As I leave Lucca, I open up my book, Let the Games Begin by Niccolo Ammaniti. ‘A raunchy and satirical romp,’ says Ian Rankin. ‘Debauchery on an epic scale,’ writes Big Issue. But I’m struggling. Take the characters for a start. There’s Fabrizio, in his crumpled designer suit, who is struggling to write a best seller and beds beautiful woman for breakfast. And there are the four Wilde Beasts of Abaddon, a Satanic cult, led by Manos, a frustrated furniture salesman who rapes his wife. They’re not even effective Satanists. Their most recent demonic act has been painting graffiti on a viaduct.
But Manos, fearful that his followers will defect to a rival cult, comes up with a plan. The Wilde Beasts of Abaddon will kidnap and kill Larita, a pop star, at a party to which every Italian celebrity has been invited. The host is rags to riches tycoon, Sasa Chiatta, who has bought up Villa Ada, previously a public park and is eager to show off his new-found wealth. Wild animals roam the grounds and, after lavish lunches, people go off on safari hunts. The occasional guest gets eaten by a crocodile and Zombie, a Wilde Beast of Abaddon, manages to blow himself up when cutting off the electricity power. The earth falls in and people tumble into tunnels where ex-Soviet sport stars have been hiding since the last Olympics. It’s as if I’m in a fantastic Fellini film with none of the director’s flair or elegance. Berlusconi and his bunga bunga parties would be mere sideshows at such a gathering.
As the train approaches Rome I lift my head up. There is graffiti everywhere – on the railway sidings, on public buildings and scrawled over publicity hoardings. I get off at Rome central station and take the metro. More graffiti on the inside and outside of trains, at the stations, in the lifts and along the escalators. I get out at Valle Aurelia, a concrete jungle in the shadow of an aqueduct. I look up. More graffiti on the steel pillars above me. The Wilde Beasts of Abaddon, those that have survived, must have gone on a rampage. A middle aged man, shifty, asks if I am lost. Do I need help? I feel an ill wind at my back. I turn round just in time to stop a member of this demonic, pickpocketing cult from stealing my purse. My backpack is unzipped and wide open.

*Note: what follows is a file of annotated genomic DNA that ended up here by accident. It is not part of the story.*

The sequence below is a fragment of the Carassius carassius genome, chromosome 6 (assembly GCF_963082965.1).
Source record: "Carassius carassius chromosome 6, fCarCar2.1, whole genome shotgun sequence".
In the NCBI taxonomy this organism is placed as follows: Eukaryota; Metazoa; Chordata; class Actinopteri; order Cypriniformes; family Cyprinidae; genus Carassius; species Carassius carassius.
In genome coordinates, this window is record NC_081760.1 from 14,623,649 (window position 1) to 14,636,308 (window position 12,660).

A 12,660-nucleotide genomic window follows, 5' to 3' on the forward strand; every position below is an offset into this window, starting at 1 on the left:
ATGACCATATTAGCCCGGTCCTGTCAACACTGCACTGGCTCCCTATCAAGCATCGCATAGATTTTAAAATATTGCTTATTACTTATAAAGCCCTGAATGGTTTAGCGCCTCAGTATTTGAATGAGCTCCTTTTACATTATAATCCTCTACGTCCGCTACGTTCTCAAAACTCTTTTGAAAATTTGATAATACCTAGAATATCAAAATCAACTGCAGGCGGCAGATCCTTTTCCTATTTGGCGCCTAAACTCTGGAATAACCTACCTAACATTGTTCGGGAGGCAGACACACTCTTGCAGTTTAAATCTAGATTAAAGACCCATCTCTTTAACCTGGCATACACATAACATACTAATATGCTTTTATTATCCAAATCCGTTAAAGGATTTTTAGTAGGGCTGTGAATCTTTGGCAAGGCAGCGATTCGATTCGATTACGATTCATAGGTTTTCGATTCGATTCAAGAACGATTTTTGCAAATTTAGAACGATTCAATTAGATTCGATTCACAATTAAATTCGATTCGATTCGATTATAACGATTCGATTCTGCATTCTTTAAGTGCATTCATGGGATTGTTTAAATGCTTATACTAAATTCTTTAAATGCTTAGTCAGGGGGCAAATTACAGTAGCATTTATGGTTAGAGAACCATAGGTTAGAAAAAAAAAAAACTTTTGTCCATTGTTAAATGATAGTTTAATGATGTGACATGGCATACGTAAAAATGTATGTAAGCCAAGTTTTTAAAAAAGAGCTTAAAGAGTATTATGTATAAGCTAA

I ring the b&b and the owner kindly comes to get me. But now I’m on high alert. The inside of the b&b looked so nice from the photographs with blood red napkins folded neatly on a black formica table. But there were no images of the outside of this Mussolini inspired block of flats. The corridors are the perfect hiding place for Satanic cults. And there’s not a restaurant, bar, museum or historic monument in sight.